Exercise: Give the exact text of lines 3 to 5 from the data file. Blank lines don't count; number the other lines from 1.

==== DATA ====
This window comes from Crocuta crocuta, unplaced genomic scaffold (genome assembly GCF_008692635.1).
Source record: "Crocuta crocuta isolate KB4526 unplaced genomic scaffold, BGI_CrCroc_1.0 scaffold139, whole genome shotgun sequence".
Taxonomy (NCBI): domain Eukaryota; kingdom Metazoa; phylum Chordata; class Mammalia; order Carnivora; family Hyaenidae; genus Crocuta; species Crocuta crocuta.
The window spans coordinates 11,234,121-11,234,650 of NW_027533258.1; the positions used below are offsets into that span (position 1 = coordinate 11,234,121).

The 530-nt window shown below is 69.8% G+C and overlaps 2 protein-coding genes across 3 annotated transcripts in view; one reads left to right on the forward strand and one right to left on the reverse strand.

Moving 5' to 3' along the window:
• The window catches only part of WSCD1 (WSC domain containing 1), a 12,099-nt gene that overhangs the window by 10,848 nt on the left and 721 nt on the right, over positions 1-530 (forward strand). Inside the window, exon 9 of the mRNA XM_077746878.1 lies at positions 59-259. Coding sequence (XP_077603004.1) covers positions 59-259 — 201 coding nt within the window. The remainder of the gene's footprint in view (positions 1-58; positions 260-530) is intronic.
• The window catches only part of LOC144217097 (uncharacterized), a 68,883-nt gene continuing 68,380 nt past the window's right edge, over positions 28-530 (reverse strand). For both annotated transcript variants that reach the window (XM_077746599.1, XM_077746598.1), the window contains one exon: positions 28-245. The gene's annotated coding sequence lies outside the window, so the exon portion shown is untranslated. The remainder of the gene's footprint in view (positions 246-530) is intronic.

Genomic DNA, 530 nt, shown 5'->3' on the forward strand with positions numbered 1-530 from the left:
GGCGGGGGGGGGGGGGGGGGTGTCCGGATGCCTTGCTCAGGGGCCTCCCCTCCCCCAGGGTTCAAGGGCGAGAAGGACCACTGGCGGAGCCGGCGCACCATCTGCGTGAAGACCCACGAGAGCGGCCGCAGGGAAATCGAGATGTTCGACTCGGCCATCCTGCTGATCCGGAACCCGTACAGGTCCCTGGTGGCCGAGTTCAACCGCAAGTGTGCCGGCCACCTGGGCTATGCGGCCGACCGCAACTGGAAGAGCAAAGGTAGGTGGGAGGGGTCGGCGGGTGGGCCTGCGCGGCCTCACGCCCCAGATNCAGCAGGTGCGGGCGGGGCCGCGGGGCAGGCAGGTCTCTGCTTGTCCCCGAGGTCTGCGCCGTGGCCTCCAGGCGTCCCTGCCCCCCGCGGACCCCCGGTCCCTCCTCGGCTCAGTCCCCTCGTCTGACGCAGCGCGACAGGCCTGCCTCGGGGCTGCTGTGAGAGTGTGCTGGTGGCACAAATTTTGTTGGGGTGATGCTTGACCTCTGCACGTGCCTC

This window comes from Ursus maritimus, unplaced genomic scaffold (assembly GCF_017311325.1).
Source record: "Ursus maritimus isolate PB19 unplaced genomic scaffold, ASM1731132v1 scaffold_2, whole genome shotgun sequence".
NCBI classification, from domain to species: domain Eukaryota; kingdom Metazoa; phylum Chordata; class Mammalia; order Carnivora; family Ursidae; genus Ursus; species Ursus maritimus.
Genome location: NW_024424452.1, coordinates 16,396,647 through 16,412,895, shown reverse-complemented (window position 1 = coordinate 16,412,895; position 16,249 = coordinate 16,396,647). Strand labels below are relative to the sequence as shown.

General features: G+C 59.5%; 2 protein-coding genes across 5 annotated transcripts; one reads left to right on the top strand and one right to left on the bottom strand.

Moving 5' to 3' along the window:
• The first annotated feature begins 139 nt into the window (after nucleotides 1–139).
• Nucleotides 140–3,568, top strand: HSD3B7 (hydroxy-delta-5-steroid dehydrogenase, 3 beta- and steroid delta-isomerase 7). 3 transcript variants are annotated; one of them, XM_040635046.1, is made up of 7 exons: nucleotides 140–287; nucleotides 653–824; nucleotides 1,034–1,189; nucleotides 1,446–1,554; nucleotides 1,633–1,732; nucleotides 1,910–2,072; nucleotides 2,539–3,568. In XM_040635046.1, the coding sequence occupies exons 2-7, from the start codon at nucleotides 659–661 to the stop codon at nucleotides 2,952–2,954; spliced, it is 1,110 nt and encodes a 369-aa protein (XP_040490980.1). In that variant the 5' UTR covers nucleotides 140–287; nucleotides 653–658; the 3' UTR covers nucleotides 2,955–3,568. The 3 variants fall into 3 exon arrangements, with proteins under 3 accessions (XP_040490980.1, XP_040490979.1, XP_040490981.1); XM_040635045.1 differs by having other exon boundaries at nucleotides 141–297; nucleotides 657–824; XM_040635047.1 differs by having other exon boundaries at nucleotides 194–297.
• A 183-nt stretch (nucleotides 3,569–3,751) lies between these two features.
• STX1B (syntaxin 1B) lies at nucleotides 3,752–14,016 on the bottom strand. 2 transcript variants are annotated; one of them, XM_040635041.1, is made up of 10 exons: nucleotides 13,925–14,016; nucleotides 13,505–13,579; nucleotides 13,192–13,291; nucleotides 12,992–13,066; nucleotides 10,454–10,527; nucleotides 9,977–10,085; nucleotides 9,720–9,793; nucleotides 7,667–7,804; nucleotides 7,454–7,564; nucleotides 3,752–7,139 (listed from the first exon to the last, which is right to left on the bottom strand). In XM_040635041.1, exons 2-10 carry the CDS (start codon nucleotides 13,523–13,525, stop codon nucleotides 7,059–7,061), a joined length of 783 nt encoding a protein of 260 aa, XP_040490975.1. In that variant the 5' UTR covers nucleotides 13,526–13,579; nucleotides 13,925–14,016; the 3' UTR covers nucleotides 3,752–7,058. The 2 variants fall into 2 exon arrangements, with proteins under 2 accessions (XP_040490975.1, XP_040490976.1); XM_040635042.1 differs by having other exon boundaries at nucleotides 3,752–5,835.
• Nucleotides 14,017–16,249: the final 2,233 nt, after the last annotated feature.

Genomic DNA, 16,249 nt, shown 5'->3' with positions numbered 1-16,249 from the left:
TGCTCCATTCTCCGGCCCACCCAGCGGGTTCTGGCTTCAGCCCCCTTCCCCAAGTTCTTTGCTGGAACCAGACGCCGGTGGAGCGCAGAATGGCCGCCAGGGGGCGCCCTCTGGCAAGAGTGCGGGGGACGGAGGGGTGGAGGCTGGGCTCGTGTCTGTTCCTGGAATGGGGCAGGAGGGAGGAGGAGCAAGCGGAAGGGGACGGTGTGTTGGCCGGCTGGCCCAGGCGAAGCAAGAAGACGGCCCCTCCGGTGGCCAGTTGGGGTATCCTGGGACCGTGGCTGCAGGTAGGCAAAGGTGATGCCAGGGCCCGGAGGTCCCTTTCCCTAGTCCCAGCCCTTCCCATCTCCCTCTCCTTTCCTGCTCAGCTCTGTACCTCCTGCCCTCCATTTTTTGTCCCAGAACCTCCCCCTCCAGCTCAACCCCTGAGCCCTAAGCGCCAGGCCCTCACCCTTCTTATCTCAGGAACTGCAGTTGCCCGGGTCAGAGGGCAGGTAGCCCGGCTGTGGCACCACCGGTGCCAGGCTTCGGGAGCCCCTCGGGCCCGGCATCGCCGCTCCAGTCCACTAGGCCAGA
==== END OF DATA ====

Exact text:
Taxonomy (NCBI): domain Eukaryota; kingdom Metazoa; phylum Chordata; class Mammalia; order Carnivora; family Hyaenidae; genus Crocuta; species Crocuta crocuta.
The window spans coordinates 11,234,121-11,234,650 of NW_027533258.1; the positions used below are offsets into that span (position 1 = coordinate 11,234,121).

The 530-nt window shown below is 69.8% G+C and overlaps 2 protein-coding genes across 3 annotated transcripts in view; one reads left to right on the forward strand and one right to left on the reverse strand.